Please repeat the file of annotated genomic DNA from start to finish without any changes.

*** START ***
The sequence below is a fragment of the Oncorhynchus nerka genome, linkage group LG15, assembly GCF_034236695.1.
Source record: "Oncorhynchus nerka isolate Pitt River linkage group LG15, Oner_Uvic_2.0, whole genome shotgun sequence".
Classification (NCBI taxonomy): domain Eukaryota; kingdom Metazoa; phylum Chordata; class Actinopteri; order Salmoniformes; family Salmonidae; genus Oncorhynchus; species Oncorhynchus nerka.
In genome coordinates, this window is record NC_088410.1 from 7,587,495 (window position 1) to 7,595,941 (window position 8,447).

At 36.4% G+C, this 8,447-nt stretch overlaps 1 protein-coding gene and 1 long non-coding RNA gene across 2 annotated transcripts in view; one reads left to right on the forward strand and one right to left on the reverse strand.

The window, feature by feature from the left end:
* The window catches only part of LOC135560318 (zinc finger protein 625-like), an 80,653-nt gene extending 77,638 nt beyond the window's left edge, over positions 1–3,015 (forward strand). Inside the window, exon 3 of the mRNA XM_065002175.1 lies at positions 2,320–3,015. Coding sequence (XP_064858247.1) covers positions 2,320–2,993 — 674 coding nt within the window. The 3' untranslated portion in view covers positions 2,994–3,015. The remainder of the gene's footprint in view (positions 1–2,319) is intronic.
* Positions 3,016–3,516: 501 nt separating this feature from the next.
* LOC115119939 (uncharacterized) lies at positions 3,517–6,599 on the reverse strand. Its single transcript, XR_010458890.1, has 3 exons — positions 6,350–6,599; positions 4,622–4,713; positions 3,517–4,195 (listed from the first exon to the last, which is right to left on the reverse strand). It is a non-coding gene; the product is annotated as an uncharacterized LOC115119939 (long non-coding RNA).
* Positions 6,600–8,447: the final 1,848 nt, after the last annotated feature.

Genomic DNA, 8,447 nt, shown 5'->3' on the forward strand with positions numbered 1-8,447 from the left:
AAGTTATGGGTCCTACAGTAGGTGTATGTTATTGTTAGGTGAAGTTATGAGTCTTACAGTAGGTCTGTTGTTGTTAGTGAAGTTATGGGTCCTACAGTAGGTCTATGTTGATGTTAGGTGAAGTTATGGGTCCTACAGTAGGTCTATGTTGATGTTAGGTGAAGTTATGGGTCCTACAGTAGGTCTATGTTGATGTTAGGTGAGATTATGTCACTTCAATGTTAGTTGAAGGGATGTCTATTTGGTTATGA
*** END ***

The sequence below is a fragment of the Oncorhynchus nerka genome, linkage group LG15, assembly GCF_034236695.1.
Source record: "Oncorhynchus nerka isolate Pitt River linkage group LG15, Oner_Uvic_2.0, whole genome shotgun sequence".
Classification (NCBI taxonomy): domain Eukaryota; kingdom Metazoa; phylum Chordata; class Actinopteri; order Salmoniformes; family Salmonidae; genus Oncorhynchus; species Oncorhynchus nerka.
In genome coordinates, this window is record NC_088410.1 from 7,587,495 (window position 1) to 7,595,941 (window position 8,447).

At 36.4% G+C, this 8,447-nt stretch overlaps 1 protein-coding gene and 1 long non-coding RNA gene across 2 annotated transcripts in view; one reads left to right on the forward strand and one right to left on the reverse strand.

The window, feature by feature from the left end:
* The window catches only part of LOC135560318 (zinc finger protein 625-like), an 80,653-nt gene extending 77,638 nt beyond the window's left edge, over positions 1–3,015 (forward strand). Inside the window, exon 3 of the mRNA XM_065002175.1 lies at positions 2,320–3,015. Coding sequence (XP_064858247.1) covers positions 2,320–2,993 — 674 coding nt within the window. The 3' untranslated portion in view covers positions 2,994–3,015. The remainder of the gene's footprint in view (positions 1–2,319) is intronic.
* Positions 3,016–3,516: 501 nt separating this feature from the next.
* LOC115119939 (uncharacterized) lies at positions 3,517–6,599 on the reverse strand. Its single transcript, XR_010458890.1, has 3 exons — positions 6,350–6,599; positions 4,622–4,713; positions 3,517–4,195 (listed from the first exon to the last, which is right to left on the reverse strand). It is a non-coding gene; the product is annotated as an uncharacterized LOC115119939 (long non-coding RNA).
* Positions 6,600–8,447: the final 1,848 nt, after the last annotated feature.

Genomic DNA, 8,447 nt, shown 5'->3' on the forward strand with positions numbered 1-8,447 from the left:
AAGTTATGGGTCCTACAGTAGGTGTATGTTATTGTTAGGTGAAGTTATGAGTCTTACAGTAGGTCTGTTGTTGTTAGTGAAGTTATGGGTCCTACAGTAGGTCTATGTTGATGTTAGGTGAAGTTATGGGTCCTACAGTAGGTCTATGTTGATGTTAGGTGAAGTTATGGGTCCTACAGTAGGTCTATGTTGATGTTAGGTGAGATTATGTCACTTCAATGTTAGTTGAAGGGATGTCTATTTGGTTATGA